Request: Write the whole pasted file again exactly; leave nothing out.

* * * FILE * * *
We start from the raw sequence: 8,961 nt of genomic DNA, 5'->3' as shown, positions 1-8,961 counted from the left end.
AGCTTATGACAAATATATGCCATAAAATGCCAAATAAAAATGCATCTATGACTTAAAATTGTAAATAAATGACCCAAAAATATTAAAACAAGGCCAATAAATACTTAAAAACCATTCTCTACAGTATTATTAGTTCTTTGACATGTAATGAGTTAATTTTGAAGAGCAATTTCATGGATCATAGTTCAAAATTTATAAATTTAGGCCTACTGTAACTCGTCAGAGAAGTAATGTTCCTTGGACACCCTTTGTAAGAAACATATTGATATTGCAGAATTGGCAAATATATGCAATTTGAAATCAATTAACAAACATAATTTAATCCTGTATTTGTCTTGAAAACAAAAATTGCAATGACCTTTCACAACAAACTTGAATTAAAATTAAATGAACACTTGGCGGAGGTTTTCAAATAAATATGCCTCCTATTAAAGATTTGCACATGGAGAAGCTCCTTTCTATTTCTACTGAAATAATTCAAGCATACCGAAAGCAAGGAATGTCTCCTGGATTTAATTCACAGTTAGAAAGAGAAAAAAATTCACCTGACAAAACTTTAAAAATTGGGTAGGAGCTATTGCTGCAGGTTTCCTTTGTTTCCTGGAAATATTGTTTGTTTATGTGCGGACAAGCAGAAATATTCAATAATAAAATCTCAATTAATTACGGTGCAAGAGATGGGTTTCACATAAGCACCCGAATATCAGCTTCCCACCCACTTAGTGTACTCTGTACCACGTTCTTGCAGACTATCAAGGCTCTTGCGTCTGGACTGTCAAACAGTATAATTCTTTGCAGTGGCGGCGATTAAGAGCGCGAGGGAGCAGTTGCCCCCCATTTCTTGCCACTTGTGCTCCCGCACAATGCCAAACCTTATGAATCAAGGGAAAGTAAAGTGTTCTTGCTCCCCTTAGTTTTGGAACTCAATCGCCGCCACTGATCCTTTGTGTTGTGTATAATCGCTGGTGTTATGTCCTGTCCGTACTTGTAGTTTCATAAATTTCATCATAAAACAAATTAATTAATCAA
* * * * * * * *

We start from the raw sequence: 8,961 nt of genomic DNA, 5'->3' as shown, positions 1-8,961 counted from the left end.
AGCTTATGACAAATATATGCCATAAAATGCCAAATAAAAATGCATCTATGACTTAAAATTGTAAATAAATGACCCAAAAATATTAAAACAAGGCCAATAAATACTTAAAAACCATTCTCTACAGTATTATTAGTTCTTTGACATGTAATGAGTTAATTTTGAAGAGCAATTTCATGGATCATAGTTCAAAATTTATAAATTTAGGCCTACTGTAACTCGTCAGAGAAGTAATGTTCCTTGGACACCCTTTGTAAGAAACATATTGATATTGCAGAATTGGCAAATATATGCAATTTGAAATCAATTAACAAACATAATTTAATCCTGTATTTGTCTTGAAAACAAAAATTGCAATGACCTTTCACAACAAACTTGAATTAAAATTAAATGAACACTTGGCGGAGGTTTTCAAATAAATATGCCTCCTATTAAAGATTTGCACATGGAGAAGCTCCTTTCTATTTCTACTGAAATAATTCAAGCATACCGAAAGCAAGGAATGTCTCCTGGATTTAATTCACAGTTAGAAAGAGAAAAAAATTCACCTGACAAAACTTTAAAAATTGGGTAGGAGCTATTGCTGCAGGTTTCCTTTGTTTCCTGGAAATATTGTTTGTTTATGTGCGGACAAGCAGAAATATTCAATAATAAAATCTCAATTAATTACGGTGCAAGAGATGGGTTTCACATAAGCACCCGAATATCAGCTTCCCACCCACTTAGTGTACTCTGTACCACGTTCTTGCAGACTATCAAGGCTCTTGCGTCTGGACTGTCAAACAGTATAATTCTTTGCAGTGGCGGCGATTAAGAGCGCGAGGGAGCAGTTGCCCCCCATTTCTTGCCACTTGTGCTCCCGCACAATGCCAAACCTTATGAATCAAGGGAAAGTAAAGTGTTCTTGCTCCCCTTAGTTTTGGAACTCAATCGCCGCCACTGATCCTTTGTGTTGTGTATAATCGCTGGTGTTATGTCCTGTCCGTACTTGTAGTTTCATAAATTTCATCATAAAACAAATTAATTAATCAA